The Correct Way To Apply Your Skincare Products

HowToApplyProducts

Feeling like your skincare routine isn’t working the way it should? It may have less to do with the actual products you’re using and more with how you’re actually using them. When applied correctly, and in the right order, you’ll boost absorption, get better results, minimize irritation, and allow your products to work up to their full potential. When used incorrectly, they’ll be ineffective — or worse, can actually do damage to your skin.

So what’s the exact game plan for maximizing product performance? First, stick to the golden rule of skincare: Start with the lightest product, and work your way up to the heaviest. Then, follow our handy guide, below. You’ll never be left wondering where to start or how to layer again.

Step 1: Cleanser

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Arguably the most crucial step of any skincare routine. Because there’s zero point in slathering on (and investing!) in smart products if you’re going to put them on a dirty face. Seriously — the more effective you are at removing every speck of makeup, dirt, sunscreen, and excess oil, the better everything you put on top will work. To do that, douse a few cotton pads in cleansing water like Blithe Anti-Polluaging Himalayan Pink Salt Cleansing Water ($36) and sweep them across your face until they come up clean. You can also try dissolving the first layer of gunk with an oil-based cleanser like Yuripibu’s Grante Cleansing Oil ($36). Regardless of which first formula you choose, follow it up with a second cleanse to get rid of any leftover residue and bacteria. For the best results, look for one that’s geared towards your specific skin type: Try a gentle, hydrating formula like Glow Recipe Blueberry Bounce Gentle Cleanser ($34) if you’re dry or sensitive, an antibacterial foam like Leegeehaam Tea Tree 30 Cleanser ($30) if you’re oily/acne-prone skin, and a mild, SLS-free one like Whamisa by Glow Recipe Green Tea Foaming Cleansing Gel ($20) if you have combination skin.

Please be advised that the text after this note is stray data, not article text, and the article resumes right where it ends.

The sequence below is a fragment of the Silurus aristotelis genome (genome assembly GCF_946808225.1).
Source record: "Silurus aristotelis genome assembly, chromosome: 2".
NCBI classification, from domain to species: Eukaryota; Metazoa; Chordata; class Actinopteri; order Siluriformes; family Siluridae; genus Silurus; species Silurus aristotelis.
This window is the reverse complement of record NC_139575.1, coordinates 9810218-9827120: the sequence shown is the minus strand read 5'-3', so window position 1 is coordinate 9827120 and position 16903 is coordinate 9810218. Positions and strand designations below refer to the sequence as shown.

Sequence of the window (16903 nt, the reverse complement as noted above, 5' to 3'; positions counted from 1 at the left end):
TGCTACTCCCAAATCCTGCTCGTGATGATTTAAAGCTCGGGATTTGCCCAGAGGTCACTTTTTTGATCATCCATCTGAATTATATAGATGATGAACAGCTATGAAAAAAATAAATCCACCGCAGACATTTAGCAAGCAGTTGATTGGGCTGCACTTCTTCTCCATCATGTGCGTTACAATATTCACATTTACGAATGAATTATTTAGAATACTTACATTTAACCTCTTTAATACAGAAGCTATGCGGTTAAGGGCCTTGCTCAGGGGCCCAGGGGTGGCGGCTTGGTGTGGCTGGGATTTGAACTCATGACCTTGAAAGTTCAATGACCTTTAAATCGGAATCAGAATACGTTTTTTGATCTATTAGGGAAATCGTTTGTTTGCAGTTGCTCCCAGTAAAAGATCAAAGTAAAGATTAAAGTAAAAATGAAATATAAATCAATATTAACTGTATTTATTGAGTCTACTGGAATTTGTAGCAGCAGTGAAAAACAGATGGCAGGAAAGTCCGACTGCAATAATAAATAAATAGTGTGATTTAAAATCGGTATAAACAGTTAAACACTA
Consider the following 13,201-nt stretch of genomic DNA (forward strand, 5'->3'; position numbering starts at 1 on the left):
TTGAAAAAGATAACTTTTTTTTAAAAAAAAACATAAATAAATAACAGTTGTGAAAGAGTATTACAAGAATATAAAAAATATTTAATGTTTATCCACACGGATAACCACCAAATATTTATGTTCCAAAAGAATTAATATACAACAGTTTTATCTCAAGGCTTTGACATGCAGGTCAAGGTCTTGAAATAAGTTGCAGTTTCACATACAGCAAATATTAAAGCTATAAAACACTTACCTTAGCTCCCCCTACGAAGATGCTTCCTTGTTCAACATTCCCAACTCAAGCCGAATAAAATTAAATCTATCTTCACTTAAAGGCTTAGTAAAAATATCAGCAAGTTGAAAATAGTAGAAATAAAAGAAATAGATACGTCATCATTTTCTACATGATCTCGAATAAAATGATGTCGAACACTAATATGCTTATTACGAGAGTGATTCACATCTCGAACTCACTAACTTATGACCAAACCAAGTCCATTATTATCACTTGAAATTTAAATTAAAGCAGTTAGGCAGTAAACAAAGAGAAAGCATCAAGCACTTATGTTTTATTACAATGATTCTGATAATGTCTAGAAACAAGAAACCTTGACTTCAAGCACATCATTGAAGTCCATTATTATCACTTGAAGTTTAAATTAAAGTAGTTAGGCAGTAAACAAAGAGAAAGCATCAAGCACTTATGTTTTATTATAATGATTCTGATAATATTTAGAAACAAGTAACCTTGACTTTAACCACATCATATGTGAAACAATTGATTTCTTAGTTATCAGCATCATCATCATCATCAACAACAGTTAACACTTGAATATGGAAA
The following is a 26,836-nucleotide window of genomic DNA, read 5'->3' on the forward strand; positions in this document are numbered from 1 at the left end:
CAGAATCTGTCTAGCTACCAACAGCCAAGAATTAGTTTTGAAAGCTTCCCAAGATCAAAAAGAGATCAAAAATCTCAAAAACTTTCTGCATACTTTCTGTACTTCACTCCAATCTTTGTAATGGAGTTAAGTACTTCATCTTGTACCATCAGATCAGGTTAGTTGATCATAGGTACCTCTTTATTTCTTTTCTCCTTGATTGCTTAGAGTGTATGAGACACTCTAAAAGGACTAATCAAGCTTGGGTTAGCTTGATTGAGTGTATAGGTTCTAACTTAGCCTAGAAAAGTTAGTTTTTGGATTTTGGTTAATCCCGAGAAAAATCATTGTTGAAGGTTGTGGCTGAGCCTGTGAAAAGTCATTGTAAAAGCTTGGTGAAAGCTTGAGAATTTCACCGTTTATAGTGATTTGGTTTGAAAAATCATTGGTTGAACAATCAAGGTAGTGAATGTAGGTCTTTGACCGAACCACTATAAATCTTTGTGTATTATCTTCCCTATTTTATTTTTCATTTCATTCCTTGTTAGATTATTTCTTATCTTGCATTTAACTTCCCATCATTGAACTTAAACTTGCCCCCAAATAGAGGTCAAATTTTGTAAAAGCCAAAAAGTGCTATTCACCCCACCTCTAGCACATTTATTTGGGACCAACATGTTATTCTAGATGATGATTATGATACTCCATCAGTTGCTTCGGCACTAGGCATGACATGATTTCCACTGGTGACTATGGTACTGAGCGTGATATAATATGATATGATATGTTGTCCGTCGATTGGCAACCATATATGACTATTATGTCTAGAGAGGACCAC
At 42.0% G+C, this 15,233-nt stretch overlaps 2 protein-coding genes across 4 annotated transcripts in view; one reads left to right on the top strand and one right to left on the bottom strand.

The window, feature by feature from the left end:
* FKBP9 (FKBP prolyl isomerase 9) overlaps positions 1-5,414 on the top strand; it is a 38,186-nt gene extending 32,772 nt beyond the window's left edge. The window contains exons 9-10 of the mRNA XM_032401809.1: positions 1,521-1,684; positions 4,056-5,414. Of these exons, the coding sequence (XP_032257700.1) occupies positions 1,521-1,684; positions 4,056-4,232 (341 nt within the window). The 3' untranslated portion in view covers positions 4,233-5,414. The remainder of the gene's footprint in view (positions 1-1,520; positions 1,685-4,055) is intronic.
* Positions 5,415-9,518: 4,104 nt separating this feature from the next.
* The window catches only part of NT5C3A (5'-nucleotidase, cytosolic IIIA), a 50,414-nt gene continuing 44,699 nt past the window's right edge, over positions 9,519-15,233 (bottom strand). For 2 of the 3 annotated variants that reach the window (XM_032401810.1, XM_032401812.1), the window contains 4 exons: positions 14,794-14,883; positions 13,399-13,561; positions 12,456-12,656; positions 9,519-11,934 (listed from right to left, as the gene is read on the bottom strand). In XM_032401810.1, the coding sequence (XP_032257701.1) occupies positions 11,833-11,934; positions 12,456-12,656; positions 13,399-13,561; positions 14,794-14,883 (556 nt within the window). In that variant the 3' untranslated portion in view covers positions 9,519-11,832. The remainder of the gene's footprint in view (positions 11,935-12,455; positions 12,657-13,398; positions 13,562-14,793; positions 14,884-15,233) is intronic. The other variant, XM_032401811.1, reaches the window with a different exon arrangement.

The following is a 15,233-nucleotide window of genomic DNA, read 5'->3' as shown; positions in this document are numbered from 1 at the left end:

Step 2: Toner

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Your first post-wash step is toner, because “its job is to prep skin for whatever products are to follow,” says Calabasas, California, dermatologist Debra Luftman, M.D. But instead of reaching for one of those stripping, alcohol-based formulas, try one that’s meant to infuse skin with lightweight hydration like Whamisa Organic Flowers Deep Rich Essence Toner ($40). For the best results, pat a few drops onto skin while it’s still damp — it’ll sink in better than if skin is totally dry. And feel free to adjust the amount depending on how much moisture you need; apply just one, a few layers, or up to seven (find out how to do the viral 7-skin method here) for major hydration.

Step 3: Eye Cream

While you’re waiting for your toner work its plumping magic, apply eye cream. Use your ring finger (it gives the least amount of pressure, says Luftman) to gently tap a pea-sized amount of product underneath and around your orbital bone. This will also help buffer the delicate under-eye area from any active ingredients found in your serum, which goes on afterwards. For the best results, choose an eye cream that works for your skin type. Try a lightweight gel like Whamisa Organic Flowers Eye Essence ($40) if you’re oily to combination or a thicker, creamier version like Whamisa by Glow Recipe Chai Tea Eye Cream ($26) if you’re on the drier side. Give each at least 30 seconds to soak in before moving on.

Step 4: Essence, Serum, or Ampoule

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Next, you want to reach for your essence, serum, or ampoule. (Try the pH-balanced, nourishing Make P:rem Safe Relief Moisture Essence, $35.) Serums tend to have the most active ingredients, so they should hit the skin when there isn’t anything else blocking their ability to sink in and do their thing. “You should also consider the amount of actives in it,” Dr. Luftman says, especially if you’re using more than one. “The product with the most active ingredients should go first, so it can penetrate the skin.” And just like with toner, make sure to pat them in — don’t rub — which “helps release the active ingredients.”